Tuesday, January 5, 2010

More Top Books of the Year, from The Washington Post

I divide my interest in the Washington Post Book World into before and after they ended print subscriptions. I like printed stuff (shockers), and even though I can read it online, I am often forget. I believe it's still stand-alone, but who would know as you have to go to at least Baltimore to see it? I still consider it important, however, and note the list and link here.

The link here goes to their review, not the Boswell website.

Fiction first...

American Rust, by Philipp Meyer. Reviewed by Ron Charles. It's Steinbeckian! The paperback comes out on Tuesday, January 10th.

A Gate at the Stairs, by Lorrie Moore. Reviewed by Ron Charles. This is a mix of regular critics and guest reviewers.

The Museum of Innocence, by Orhan Pamuk. Reviewed by Marie Arana, a critic at large who used to work for the Book World. I like their bottom-of-the-review links, which look like a sort of Olympic literary flag.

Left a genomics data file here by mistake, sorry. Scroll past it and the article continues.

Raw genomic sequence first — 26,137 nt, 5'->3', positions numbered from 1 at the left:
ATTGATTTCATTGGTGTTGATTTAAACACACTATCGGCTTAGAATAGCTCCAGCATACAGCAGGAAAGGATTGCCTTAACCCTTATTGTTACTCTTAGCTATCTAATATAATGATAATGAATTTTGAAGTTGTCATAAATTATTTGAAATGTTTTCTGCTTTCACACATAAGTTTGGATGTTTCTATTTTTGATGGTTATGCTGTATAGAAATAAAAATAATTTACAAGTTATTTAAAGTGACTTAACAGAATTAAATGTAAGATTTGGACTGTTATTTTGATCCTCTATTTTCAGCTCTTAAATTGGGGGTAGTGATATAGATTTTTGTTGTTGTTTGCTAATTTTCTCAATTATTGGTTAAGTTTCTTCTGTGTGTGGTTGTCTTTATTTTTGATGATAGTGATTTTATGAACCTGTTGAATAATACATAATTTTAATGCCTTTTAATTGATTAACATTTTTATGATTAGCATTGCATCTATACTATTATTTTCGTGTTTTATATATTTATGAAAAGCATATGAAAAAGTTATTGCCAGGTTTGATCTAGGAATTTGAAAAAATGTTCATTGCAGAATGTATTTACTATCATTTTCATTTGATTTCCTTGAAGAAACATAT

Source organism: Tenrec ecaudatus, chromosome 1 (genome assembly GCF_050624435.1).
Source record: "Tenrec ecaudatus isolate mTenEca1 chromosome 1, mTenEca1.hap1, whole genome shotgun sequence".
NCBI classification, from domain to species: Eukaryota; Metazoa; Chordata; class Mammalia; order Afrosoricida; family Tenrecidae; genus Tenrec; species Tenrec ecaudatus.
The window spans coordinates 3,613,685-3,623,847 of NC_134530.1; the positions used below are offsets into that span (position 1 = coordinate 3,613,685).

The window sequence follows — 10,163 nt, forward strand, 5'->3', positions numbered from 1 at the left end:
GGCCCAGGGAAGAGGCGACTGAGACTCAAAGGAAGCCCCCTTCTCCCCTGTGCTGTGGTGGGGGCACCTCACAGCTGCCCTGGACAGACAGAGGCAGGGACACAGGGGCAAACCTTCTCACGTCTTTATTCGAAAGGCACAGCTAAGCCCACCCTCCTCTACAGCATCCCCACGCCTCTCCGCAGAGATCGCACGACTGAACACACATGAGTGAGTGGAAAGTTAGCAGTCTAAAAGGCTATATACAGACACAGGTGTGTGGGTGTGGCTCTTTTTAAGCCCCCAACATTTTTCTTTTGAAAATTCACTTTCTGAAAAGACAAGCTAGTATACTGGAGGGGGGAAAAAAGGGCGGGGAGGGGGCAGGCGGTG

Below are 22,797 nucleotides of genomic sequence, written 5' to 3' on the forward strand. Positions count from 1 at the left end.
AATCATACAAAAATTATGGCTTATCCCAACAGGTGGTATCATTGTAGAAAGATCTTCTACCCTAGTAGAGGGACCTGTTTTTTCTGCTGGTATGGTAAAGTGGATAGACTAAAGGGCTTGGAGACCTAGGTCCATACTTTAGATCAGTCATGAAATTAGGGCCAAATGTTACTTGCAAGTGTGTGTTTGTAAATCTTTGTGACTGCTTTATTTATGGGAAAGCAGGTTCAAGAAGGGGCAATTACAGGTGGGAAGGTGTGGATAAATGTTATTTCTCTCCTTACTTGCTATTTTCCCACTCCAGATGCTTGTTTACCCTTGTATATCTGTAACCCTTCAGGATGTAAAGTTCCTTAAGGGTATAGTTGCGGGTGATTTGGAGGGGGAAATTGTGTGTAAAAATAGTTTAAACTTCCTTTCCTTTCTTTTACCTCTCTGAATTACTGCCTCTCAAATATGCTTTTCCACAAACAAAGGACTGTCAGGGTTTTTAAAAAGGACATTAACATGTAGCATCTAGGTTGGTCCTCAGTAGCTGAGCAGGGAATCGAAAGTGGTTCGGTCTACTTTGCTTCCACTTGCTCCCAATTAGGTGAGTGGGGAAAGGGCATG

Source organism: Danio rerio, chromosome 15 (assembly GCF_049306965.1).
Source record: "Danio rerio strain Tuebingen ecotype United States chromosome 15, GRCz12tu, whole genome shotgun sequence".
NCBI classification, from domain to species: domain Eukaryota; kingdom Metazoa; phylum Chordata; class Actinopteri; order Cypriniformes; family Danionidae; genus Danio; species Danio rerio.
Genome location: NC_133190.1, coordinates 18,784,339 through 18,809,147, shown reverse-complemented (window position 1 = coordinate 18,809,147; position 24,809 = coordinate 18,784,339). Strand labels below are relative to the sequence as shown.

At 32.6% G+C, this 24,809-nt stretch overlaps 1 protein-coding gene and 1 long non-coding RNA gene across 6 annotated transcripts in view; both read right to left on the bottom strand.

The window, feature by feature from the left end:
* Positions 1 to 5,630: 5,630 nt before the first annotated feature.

The Stalin Epigram, by Robert Littell. Reviewed by Patrick Anderson. Anderson writes the Monday Thrillers review.

Wolf Hall, by Hilary Mantel. Reviewed by Wendy Smith. Much said elsewhere. Embarrassed not to have read it, but at this point, can quote enough recs and prizes that I do not have to.

Now nonfiction...

Oddly enough, though the book is mostly set in Chicago, and the author appeared at the Chicago Printer's Row Book Fair, it doesn't look like the Chicago Tribune reviewed it.

Half the Sky: Turning Oppression Into Opportunity for Women Worldwide, by Nicholas D. Kristof and Sheryl WuDunn. Reviewed by Carolyn See. Oops, this reminds of something I have to follow up on...no comment.

Pop: A Life of Louis Armstrong, by Terry Teachout. Reviewed by Louis Bayard. We did very well with this, and both my brother-in-law and my friend-customer Eric are reading it (or since I haven't talked to either of late, they might have read it already).

Stitches: A Memoir, by David Small. Reviewed by Michael Sims. Many fans at Boswell.

Here is the full list. Did each editor get a pick or was this consensus? If the latter, how many folks had to read the Holroyd? It seemed a bit obscure to me.

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